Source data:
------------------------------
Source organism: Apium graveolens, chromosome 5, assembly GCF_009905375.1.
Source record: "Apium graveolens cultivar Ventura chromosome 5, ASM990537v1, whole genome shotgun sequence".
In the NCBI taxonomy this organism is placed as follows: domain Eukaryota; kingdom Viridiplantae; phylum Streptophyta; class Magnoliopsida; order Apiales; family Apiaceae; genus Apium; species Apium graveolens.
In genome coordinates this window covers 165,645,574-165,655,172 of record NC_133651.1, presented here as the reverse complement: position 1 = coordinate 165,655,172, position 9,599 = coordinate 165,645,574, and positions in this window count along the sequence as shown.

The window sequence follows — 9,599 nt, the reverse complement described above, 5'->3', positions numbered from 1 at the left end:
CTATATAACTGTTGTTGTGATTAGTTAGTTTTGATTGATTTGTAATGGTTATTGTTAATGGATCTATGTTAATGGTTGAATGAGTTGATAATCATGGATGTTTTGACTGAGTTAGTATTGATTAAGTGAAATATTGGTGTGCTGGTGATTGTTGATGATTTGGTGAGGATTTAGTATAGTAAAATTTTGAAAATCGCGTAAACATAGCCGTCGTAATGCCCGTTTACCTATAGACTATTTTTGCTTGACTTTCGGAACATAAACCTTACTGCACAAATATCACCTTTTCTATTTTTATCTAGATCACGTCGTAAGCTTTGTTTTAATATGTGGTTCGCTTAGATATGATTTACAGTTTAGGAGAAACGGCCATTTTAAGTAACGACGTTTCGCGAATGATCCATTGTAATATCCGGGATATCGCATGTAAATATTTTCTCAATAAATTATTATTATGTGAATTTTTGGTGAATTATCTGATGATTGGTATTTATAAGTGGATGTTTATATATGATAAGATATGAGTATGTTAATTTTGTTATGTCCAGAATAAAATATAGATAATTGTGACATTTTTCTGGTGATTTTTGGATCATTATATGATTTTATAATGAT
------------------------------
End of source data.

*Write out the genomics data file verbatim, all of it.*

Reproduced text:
Source organism: Apium graveolens, chromosome 5, assembly GCF_009905375.1.
Source record: "Apium graveolens cultivar Ventura chromosome 5, ASM990537v1, whole genome shotgun sequence".
In the NCBI taxonomy this organism is placed as follows: domain Eukaryota; kingdom Viridiplantae; phylum Streptophyta; class Magnoliopsida; order Apiales; family Apiaceae; genus Apium; species Apium graveolens.
In genome coordinates this window covers 165,645,574-165,655,172 of record NC_133651.1, presented here as the reverse complement: position 1 = coordinate 165,655,172, position 9,599 = coordinate 165,645,574, and positions in this window count along the sequence as shown.

The window sequence follows — 9,599 nt, the reverse complement described above, 5'->3', positions numbered from 1 at the left end:
CTATATAACTGTTGTTGTGATTAGTTAGTTTTGATTGATTTGTAATGGTTATTGTTAATGGATCTATGTTAATGGTTGAATGAGTTGATAATCATGGATGTTTTGACTGAGTTAGTATTGATTAAGTGAAATATTGGTGTGCTGGTGATTGTTGATGATTTGGTGAGGATTTAGTATAGTAAAATTTTGAAAATCGCGTAAACATAGCCGTCGTAATGCCCGTTTACCTATAGACTATTTTTGCTTGACTTTCGGAACATAAACCTTACTGCACAAATATCACCTTTTCTATTTTTATCTAGATCACGTCGTAAGCTTTGTTTTAATATGTGGTTCGCTTAGATATGATTTACAGTTTAGGAGAAACGGCCATTTTAAGTAACGACGTTTCGCGAATGATCCATTGTAATATCCGGGATATCGCATGTAAATATTTTCTCAATAAATTATTATTATGTGAATTTTTGGTGAATTATCTGATGATTGGTATTTATAAGTGGATGTTTATATATGATAAGATATGAGTATGTTAATTTTGTTATGTCCAGAATAAAATATAGATAATTGTGACATTTTTCTGGTGATTTTTGGATCATTATATGATTTTATAATGAT